Located besides the banks of the Dijle, east Brussels, Leuven is most famous for its university. The Catholic university was founded in 1425 and is highly rated as one of Europe’s prominence places of learning. During term time and holidays, the city has an upbeat, creative air. With its illustrious university buildings and fine Gothic buildings in the city center, the city is a wonderful town to get to grips with Belgium's architectural heritage.
TOP 8 PLACES TO SEE
City Hall is the town's most distinguishing landmark. Three rows of sculpture adorn the main facade and both side facades showcasing 236 figures, added in the 19th century, that represent eminent personalities throughout the town's history. Highlights is the richly decorated roof with small turrets, the niche bases with biblical reliefs, the decadent style inside, the Great Gothic Council Chamber with its carved beamed ceiling dating from the 15th century and the Small Gothic Hall with a Gothic vaulted wooden ceiling.
Located in the center of Leuven, not far west of Naamsestreet you will find the bustling old square of the city. During 1924 the historic brick gabled houses nearly all burned down, but they have since been rebuilt and accommodate many cafes and restaurants. A bronze sculpture here commemorates the "Kottmadams" of Leuven, the landladies of the student rooms. On the south side of the square is the Holy Trinity College with a glorious Baroque facade dating to 1657.
The museum is home to the cities municipal art and crafts collection. There are three departments to explore. a) The Painting Department:Pictures from the Leuven School including Quentin Massys: Mourning over Christ, and Pieter Coecke van Aelst's Holy Family along with other paintings from different periods up to the present is on exhibit.b) The Sculpture Department:The excellent 12th century Madonna known as the Sedes Sapientiae, and an outstanding alabaster relief dating from the 16th century, along with a section of a Passion relief from Antwerp is on exhibit.c) The Craftwork Department:On exhibit is a glass painting from the 16th to the 20th centuries, ceramics, faïences from Delft, porcelain from China and Japan, engravings, coins, gold work, and textiles.
The preserved Benedictine Abbey – Vierbeek Abbey built in 1125 is the towns most notable attractions. During 15 72 the abbey was destroyed by the troops of William of Orange, but was rebuilt several decades later. The church was rebuilt between 1776 and 1794 while the adjoining building were rebuilt between 1642 and 1730. A 16th century chateau, Kasteel van Arenberg was built right on the waterfront of the Dilje surrounded by beautifully gardens. The two tower chateau was built in traditional late Gothic style with Renaissance features.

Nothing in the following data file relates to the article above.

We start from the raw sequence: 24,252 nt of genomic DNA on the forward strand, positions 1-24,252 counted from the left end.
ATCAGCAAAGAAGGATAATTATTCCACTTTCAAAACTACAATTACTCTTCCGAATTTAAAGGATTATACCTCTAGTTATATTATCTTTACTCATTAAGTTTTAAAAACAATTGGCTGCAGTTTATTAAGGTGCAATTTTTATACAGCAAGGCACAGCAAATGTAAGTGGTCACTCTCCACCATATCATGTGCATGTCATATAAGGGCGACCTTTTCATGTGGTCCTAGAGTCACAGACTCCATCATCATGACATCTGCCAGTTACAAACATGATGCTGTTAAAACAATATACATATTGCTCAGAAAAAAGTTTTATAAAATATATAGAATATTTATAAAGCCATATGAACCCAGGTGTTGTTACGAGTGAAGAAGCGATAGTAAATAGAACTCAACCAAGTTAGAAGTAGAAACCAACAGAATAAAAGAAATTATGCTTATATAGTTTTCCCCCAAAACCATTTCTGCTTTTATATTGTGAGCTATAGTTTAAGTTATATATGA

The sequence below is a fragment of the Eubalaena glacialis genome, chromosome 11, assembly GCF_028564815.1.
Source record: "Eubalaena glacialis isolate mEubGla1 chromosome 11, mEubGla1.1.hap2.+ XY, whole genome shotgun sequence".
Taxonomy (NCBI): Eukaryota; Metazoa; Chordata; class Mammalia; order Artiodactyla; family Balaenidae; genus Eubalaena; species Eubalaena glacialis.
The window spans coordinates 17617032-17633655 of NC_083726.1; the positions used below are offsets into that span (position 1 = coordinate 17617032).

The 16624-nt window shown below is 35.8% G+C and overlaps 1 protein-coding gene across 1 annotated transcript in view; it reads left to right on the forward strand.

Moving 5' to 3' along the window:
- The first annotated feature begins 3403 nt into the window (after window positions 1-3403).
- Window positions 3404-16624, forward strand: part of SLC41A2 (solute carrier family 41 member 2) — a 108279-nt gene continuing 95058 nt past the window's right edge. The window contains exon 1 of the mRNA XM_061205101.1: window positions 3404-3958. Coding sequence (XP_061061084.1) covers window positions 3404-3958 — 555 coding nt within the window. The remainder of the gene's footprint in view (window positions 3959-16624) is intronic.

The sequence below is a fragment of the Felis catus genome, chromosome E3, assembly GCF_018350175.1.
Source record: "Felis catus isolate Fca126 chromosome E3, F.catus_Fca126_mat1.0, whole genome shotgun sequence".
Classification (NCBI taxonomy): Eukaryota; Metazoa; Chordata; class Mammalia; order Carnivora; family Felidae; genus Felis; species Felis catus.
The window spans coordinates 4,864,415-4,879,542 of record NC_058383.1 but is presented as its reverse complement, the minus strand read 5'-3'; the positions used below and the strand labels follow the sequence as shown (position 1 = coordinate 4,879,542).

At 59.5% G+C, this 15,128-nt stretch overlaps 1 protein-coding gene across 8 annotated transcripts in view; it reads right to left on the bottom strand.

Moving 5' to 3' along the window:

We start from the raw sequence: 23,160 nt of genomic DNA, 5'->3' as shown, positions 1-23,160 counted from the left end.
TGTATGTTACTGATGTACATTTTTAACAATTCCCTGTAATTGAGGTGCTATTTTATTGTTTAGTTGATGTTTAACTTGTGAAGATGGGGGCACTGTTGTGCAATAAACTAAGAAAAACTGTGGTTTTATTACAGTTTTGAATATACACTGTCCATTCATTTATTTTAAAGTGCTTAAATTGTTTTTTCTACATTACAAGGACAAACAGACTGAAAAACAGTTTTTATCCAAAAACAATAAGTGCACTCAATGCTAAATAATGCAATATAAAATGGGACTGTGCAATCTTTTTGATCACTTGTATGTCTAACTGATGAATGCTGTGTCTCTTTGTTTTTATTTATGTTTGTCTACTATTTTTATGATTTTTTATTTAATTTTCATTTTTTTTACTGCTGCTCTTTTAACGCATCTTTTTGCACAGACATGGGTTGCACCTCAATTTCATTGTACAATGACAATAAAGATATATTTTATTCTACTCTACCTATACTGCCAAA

5.CHATEAU DE MERODE
The red brick square chateau with its four corner towers and many windows was built between 1631 and 1632. Highlights is the impressive and highly tasteful furnishings, including Gobelin tapestries, Louis XV pieces, pictures, as well as a collection of weapons, which the French mathematician Monge brought back from Napoleon's Egyptian campaign. The surrounding countryside here is picture-perfect with old-fashioned bucolic landscapes.
Known as the town most enchanting area where hundreds of béguines once lived a simple, nun-like existence. Founded in the 13th century, traversed by a tributary of the Dijle today it comprises of more than 1,000 houses and a church. While 300 beguines were still living in the beguinage in the 18th century, the houses were renovated with stepped gables, mullions, and transoms, but the French Revolution brought a temporary halt to life here, and only a few béguines returned afterwards. It was bought by the university in 1962 and underwent extensive restoration creating students residence and lecture halls. The second cottage on the right past the entrance is still furnished as it was when the last béguine died in 1988.
Many of the university building are found in Naamsestraat or nearby, in particular, the college buildings funded by various patrons from the 15th to the 18th centuries. Look out for King's College founded by Philip II of Spain in 1579, the Premonstratensian College founded in 1571, and Arras College founded in 1508 by the future Bishop of Arras. Built by Willem Hesius during 1650 and 1666, the St. Michael's Church is worth a look at for its splendid Baroque facade, known as one of the finest of its kind in Belgium.
8.ST. PETER’S CHURCH
As one of the best examples of Brabant Gothic architecture in Belgium, the church is located in the middle of the Grote Markt. Highlights is the main nave's features in a straight line of sheaf pillars and high-pointed arch windows, the late Gothic brass font in the chapel, to the left of west gate, and the splendidly carved Baroque pulpit of 1742. Previously the choir and ambulatory, the Museum of Religious Art showcase the outstanding Last Supper by Dirk Bouts, painted in 1464 – 1468. Unlike many representations, the betrayal of Judas is not on the foreground, instead it is a symbolic Eucharist, as also portrayed in the side panels.
OTHER PLACES TO SEE
Leuven is easy to access by bike, public transport, or car. Nevertheless, it is strongly recommended to discover or to cross the city by bike or public transport.
The best month for good weather in Leuven is September. On average, the warmest months are June, July and August. January is the coldest month of the year. The rainiest months are May, June, July, August and December.